Insurance Companies Are Destroying People's Lives And Cops Are Being Paid To Help Do It
from the all-hail-your-corporate-law-enforcement-overlords dept
Insurance claims result in investigations. This much is a given. Sometimes it involves both insurance companies and law enforcement agencies, depending on what’s being investigated. But in many cases, insurance companies are doing the investigative work for law enforcement agencies and pushing prosecutors towards bringing fraud charges against claimants just trying to be compensated for valuables damaged or lost.
The combined power of these two forces is enough to obliterate lives and livelihoods. Kendall Taggart’s report for Buzzfeed is a long, horrifying read. It details the close relationship between insurance companies and cops — one that extends so far as companies paying cops, prosecutors, and expert witnesses to turn valid insurance claims into insurance fraud charges.
A BuzzFeed News investigation has found that Erie, State Farm, Farmers, and other giant home and auto insurers around the country have co-opted law enforcement to intimidate and prosecute their own customers — tactics that can help companies boost their profits and avoid paying claims.
Insurance companies provide financial incentives to scores of police departments, prosecutors, and other public agencies to encourage them to focus on insurance fraud, a crime that has traditionally not been a priority for local law enforcement. In some cases, insurance giants even cover the salaries of dedicated prosecutors, detectives, and investigators whose caseloads consist primarily of referrals from those same companies.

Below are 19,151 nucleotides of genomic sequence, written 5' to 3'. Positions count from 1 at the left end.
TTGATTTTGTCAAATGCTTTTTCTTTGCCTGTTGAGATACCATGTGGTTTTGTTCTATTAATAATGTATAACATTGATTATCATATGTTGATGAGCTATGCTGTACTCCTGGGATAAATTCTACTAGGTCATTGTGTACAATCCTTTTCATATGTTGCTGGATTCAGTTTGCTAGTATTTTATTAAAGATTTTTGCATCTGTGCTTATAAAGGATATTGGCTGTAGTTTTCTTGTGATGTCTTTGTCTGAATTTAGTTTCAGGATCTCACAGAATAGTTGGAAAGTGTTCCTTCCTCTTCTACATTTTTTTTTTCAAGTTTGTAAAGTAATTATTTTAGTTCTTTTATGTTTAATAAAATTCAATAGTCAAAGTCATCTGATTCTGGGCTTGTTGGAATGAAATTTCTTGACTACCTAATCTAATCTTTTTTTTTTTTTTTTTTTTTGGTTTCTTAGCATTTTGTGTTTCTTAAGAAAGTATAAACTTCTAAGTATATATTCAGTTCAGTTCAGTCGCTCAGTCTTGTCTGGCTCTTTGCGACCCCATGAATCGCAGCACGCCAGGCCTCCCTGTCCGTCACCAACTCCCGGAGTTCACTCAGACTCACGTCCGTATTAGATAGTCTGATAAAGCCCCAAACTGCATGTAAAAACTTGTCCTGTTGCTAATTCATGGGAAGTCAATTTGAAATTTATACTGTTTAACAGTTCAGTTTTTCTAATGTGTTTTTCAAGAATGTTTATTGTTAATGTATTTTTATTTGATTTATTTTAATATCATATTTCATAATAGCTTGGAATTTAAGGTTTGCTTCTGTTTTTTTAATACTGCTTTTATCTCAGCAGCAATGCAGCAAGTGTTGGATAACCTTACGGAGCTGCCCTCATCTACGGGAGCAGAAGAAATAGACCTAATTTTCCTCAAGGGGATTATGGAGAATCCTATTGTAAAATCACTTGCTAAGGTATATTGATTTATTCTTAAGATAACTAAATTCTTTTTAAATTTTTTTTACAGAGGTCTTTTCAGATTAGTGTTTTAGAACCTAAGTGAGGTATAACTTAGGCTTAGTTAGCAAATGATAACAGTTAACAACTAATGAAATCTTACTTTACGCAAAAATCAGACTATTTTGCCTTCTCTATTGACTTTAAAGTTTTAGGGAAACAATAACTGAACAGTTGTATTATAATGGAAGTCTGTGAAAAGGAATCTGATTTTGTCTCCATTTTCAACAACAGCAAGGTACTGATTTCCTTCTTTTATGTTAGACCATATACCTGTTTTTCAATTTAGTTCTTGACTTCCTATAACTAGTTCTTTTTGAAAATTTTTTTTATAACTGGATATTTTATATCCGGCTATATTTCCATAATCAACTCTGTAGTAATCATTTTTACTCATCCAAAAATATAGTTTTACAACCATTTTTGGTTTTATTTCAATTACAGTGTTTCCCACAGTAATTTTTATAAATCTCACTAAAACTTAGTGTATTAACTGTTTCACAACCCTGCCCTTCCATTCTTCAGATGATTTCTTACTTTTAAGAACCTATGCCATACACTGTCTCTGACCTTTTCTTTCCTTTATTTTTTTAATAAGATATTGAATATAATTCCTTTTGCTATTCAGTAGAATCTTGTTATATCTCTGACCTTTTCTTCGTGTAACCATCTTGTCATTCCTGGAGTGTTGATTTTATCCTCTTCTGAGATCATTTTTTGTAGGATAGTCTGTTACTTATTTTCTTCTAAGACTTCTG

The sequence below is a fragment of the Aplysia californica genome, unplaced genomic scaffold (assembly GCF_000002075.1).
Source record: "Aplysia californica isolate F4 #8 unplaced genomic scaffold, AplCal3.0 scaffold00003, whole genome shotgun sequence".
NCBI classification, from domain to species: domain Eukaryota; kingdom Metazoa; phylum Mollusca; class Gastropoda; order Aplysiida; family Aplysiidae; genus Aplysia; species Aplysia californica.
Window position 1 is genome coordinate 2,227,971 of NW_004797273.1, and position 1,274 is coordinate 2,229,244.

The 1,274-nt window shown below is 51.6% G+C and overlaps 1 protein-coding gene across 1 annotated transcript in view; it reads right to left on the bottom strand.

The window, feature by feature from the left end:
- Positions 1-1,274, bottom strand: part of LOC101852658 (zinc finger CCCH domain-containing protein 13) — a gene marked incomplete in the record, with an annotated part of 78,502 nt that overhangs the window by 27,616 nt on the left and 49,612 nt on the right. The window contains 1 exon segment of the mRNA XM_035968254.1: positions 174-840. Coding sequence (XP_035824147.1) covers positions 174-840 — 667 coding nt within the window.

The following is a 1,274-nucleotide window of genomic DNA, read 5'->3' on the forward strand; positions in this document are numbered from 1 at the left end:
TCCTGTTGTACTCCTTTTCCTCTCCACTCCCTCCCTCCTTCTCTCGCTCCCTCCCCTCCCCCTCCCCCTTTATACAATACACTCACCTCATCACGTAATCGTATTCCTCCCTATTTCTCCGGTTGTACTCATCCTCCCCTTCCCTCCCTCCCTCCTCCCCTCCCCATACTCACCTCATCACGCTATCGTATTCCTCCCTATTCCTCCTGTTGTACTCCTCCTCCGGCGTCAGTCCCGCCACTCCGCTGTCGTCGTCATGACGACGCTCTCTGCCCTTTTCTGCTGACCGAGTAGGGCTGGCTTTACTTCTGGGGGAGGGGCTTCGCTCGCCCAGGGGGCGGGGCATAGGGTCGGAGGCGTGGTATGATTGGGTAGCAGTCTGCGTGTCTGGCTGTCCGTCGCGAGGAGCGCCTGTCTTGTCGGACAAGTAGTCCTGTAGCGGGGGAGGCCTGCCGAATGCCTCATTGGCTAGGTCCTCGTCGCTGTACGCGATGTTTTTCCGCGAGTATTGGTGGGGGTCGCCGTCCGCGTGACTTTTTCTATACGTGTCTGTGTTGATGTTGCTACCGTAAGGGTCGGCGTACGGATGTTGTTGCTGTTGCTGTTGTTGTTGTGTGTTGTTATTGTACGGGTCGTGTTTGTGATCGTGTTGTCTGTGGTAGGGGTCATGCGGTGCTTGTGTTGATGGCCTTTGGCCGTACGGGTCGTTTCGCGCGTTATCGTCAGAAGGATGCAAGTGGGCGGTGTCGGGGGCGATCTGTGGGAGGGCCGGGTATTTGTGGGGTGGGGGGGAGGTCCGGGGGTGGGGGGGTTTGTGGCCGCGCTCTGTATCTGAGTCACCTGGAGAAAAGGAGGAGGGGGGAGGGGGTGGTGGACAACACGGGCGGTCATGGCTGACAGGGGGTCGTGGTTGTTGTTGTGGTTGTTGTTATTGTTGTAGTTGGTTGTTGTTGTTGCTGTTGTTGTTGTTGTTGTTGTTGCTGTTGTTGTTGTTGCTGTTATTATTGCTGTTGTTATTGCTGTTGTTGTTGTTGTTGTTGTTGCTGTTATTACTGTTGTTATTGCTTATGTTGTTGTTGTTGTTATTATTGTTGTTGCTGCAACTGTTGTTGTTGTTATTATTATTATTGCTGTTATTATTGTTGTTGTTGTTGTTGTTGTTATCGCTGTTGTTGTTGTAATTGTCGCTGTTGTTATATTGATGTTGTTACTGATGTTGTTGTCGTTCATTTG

The result is that dozens of premium-paying customers across the United States have faced jail for doing nothing more than filing insurance claims for damages to their property.
In one particularly horrendous case, State Farm destroyed a man’s construction business. A 2006 hailstorm in Indiana resulted in 50,000 claims being filed with the insurer. State Farm wasn’t happy with the uptick in business, which resulted in hundreds of complaints being filed against the insurer with the state’s Department of Insurance.
From all appearances, the insurer decided to scapegoat Joe Radcliff, a contractor who was very busy performing hail damage inspections. Two years after the hailstorm, police arrested Radcliff, telling him he was being charged with 14 felonies.
The insurance company accused Radcliff of deliberately damaging shingles and siding, presumably in hopes of being hired to repair the damage once the insurance check came in. After losing almost all of his customers over the bad press, Radcliff found out State Farm was behind the criminal investigation. The railroading began in earnest one year prior to his arrest, shortly after he spoke to a TV reporter about State Farm’s foot-dragging.
State Farm went after Radcliff’s customers to try to build its case… but not by asking them if they’d noticed any possible criminal activity. No, State Farm TOLD them they had observed criminal activity and that it would fuck them up too if they refused to help put the contractor away.